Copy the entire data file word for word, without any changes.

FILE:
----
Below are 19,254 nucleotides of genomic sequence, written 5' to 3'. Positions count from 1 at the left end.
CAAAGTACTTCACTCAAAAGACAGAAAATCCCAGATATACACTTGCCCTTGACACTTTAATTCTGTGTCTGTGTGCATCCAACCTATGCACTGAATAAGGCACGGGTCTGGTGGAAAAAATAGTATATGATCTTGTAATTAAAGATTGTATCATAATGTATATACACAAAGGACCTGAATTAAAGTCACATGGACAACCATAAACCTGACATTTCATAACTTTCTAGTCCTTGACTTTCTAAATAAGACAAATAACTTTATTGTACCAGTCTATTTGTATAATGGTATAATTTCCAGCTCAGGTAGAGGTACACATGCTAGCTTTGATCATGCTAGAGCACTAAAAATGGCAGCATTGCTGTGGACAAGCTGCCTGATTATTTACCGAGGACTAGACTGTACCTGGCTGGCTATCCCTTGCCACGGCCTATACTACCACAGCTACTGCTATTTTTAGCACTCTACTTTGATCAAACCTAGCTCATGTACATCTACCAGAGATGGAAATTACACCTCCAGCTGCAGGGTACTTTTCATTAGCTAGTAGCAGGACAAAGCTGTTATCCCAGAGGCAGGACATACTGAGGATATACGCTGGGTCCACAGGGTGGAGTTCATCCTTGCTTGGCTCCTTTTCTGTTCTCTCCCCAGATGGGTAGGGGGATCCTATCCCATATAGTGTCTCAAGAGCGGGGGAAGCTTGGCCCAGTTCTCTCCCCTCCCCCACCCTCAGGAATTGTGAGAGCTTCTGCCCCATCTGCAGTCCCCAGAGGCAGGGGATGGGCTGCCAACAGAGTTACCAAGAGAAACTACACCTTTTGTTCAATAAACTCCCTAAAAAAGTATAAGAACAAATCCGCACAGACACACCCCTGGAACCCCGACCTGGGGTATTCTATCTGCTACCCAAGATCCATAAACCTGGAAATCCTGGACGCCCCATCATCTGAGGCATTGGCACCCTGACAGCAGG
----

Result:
Below are 19,254 nucleotides of genomic sequence, written 5' to 3'. Positions count from 1 at the left end.
CAAAGTACTTCACTCAAAAGACAGAAAATCCCAGATATACACTTGCCCTTGACACTTTAATTCTGTGTCTGTGTGCATCCAACCTATGCACTGAATAAGGCACGGGTCTGGTGGAAAAAATAGTATATGATCTTGTAATTAAAGATTGTATCATAATGTATATACACAAAGGACCTGAATTAAAGTCACATGGACAACCATAAACCTGACATTTCATAACTTTCTAGTCCTTGACTTTCTAAATAAGACAAATAACTTTATTGTACCAGTCTATTTGTATAATGGTATAATTTCCAGCTCAGGTAGAGGTACACATGCTAGCTTTGATCATGCTAGAGCACTAAAAATGGCAGCATTGCTGTGGACAAGCTGCCTGATTATTTACCGAGGACTAGACTGTACCTGGCTGGCTATCCCTTGCCACGGCCTATACTACCACAGCTACTGCTATTTTTAGCACTCTACTTTGATCAAACCTAGCTCATGTACATCTACCAGAGATGGAAATTACACCTCCAGCTGCAGGGTACTTTTCATTAGCTAGTAGCAGGACAAAGCTGTTATCCCAGAGGCAGGACATACTGAGGATATACGCTGGGTCCACAGGGTGGAGTTCATCCTTGCTTGGCTCCTTTTCTGTTCTCTCCCCAGATGGGTAGGGGGATCCTATCCCATATAGTGTCTCAAGAGCGGGGGAAGCTTGGCCCAGTTCTCTCCCCTCCCCCACCCTCAGGAATTGTGAGAGCTTCTGCCCCATCTGCAGTCCCCAGAGGCAGGGGATGGGCTGCCAACAGAGTTACCAAGAGAAACTACACCTTTTGTTCAATAAACTCCCTAAAAAAGTATAAGAACAAATCCGCACAGACACACCCCTGGAACCCCGACCTGGGGTATTCTATCTGCTACCCAAGATCCATAAACCTGGAAATCCTGGACGCCCCATCATCTGAGGCATTGGCACCCTGACAGCAGG